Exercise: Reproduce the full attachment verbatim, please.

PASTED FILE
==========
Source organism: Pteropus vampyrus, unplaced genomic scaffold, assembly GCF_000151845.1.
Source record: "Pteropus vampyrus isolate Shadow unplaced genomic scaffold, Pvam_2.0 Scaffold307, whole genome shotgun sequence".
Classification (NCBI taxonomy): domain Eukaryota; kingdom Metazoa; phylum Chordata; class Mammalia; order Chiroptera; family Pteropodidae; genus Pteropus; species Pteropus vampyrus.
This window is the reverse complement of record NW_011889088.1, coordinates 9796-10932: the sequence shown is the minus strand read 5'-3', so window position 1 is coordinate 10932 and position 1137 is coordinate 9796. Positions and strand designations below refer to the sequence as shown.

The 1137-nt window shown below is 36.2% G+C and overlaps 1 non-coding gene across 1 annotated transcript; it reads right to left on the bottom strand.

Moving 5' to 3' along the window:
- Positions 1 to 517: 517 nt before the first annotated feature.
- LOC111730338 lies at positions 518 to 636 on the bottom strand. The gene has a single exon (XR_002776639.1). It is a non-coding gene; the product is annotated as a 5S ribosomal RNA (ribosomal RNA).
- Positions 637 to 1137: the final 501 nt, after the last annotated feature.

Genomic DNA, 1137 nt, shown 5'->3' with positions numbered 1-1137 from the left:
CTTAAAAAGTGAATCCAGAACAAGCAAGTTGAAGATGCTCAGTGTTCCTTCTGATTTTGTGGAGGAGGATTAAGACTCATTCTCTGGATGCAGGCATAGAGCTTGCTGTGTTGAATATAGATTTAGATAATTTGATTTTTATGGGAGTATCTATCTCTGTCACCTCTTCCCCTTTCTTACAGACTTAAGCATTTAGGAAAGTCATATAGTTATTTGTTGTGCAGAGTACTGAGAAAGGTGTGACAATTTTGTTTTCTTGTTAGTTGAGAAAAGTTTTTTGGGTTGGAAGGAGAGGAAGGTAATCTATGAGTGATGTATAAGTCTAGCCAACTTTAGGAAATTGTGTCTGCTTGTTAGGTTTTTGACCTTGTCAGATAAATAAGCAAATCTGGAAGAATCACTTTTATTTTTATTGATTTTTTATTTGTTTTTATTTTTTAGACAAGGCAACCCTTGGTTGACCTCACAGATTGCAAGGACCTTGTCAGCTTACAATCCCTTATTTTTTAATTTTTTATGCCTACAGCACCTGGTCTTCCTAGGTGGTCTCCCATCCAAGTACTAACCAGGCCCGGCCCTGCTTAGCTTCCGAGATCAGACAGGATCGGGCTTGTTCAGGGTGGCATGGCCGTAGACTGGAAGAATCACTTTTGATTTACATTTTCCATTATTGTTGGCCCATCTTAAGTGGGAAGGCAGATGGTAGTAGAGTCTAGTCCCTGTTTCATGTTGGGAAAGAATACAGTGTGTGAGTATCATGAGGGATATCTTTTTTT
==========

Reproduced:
Source organism: Pteropus vampyrus, unplaced genomic scaffold, assembly GCF_000151845.1.
Source record: "Pteropus vampyrus isolate Shadow unplaced genomic scaffold, Pvam_2.0 Scaffold307, whole genome shotgun sequence".
Classification (NCBI taxonomy): domain Eukaryota; kingdom Metazoa; phylum Chordata; class Mammalia; order Chiroptera; family Pteropodidae; genus Pteropus; species Pteropus vampyrus.
This window is the reverse complement of record NW_011889088.1, coordinates 9796-10932: the sequence shown is the minus strand read 5'-3', so window position 1 is coordinate 10932 and position 1137 is coordinate 9796. Positions and strand designations below refer to the sequence as shown.

The 1137-nt window shown below is 36.2% G+C and overlaps 1 non-coding gene across 1 annotated transcript; it reads right to left on the bottom strand.

Moving 5' to 3' along the window:
- Positions 1 to 517: 517 nt before the first annotated feature.
- LOC111730338 lies at positions 518 to 636 on the bottom strand. The gene has a single exon (XR_002776639.1). It is a non-coding gene; the product is annotated as a 5S ribosomal RNA (ribosomal RNA).
- Positions 637 to 1137: the final 501 nt, after the last annotated feature.

Genomic DNA, 1137 nt, shown 5'->3' with positions numbered 1-1137 from the left:
CTTAAAAAGTGAATCCAGAACAAGCAAGTTGAAGATGCTCAGTGTTCCTTCTGATTTTGTGGAGGAGGATTAAGACTCATTCTCTGGATGCAGGCATAGAGCTTGCTGTGTTGAATATAGATTTAGATAATTTGATTTTTATGGGAGTATCTATCTCTGTCACCTCTTCCCCTTTCTTACAGACTTAAGCATTTAGGAAAGTCATATAGTTATTTGTTGTGCAGAGTACTGAGAAAGGTGTGACAATTTTGTTTTCTTGTTAGTTGAGAAAAGTTTTTTGGGTTGGAAGGAGAGGAAGGTAATCTATGAGTGATGTATAAGTCTAGCCAACTTTAGGAAATTGTGTCTGCTTGTTAGGTTTTTGACCTTGTCAGATAAATAAGCAAATCTGGAAGAATCACTTTTATTTTTATTGATTTTTTATTTGTTTTTATTTTTTAGACAAGGCAACCCTTGGTTGACCTCACAGATTGCAAGGACCTTGTCAGCTTACAATCCCTTATTTTTTAATTTTTTATGCCTACAGCACCTGGTCTTCCTAGGTGGTCTCCCATCCAAGTACTAACCAGGCCCGGCCCTGCTTAGCTTCCGAGATCAGACAGGATCGGGCTTGTTCAGGGTGGCATGGCCGTAGACTGGAAGAATCACTTTTGATTTACATTTTCCATTATTGTTGGCCCATCTTAAGTGGGAAGGCAGATGGTAGTAGAGTCTAGTCCCTGTTTCATGTTGGGAAAGAATACAGTGTGTGAGTATCATGAGGGATATCTTTTTTT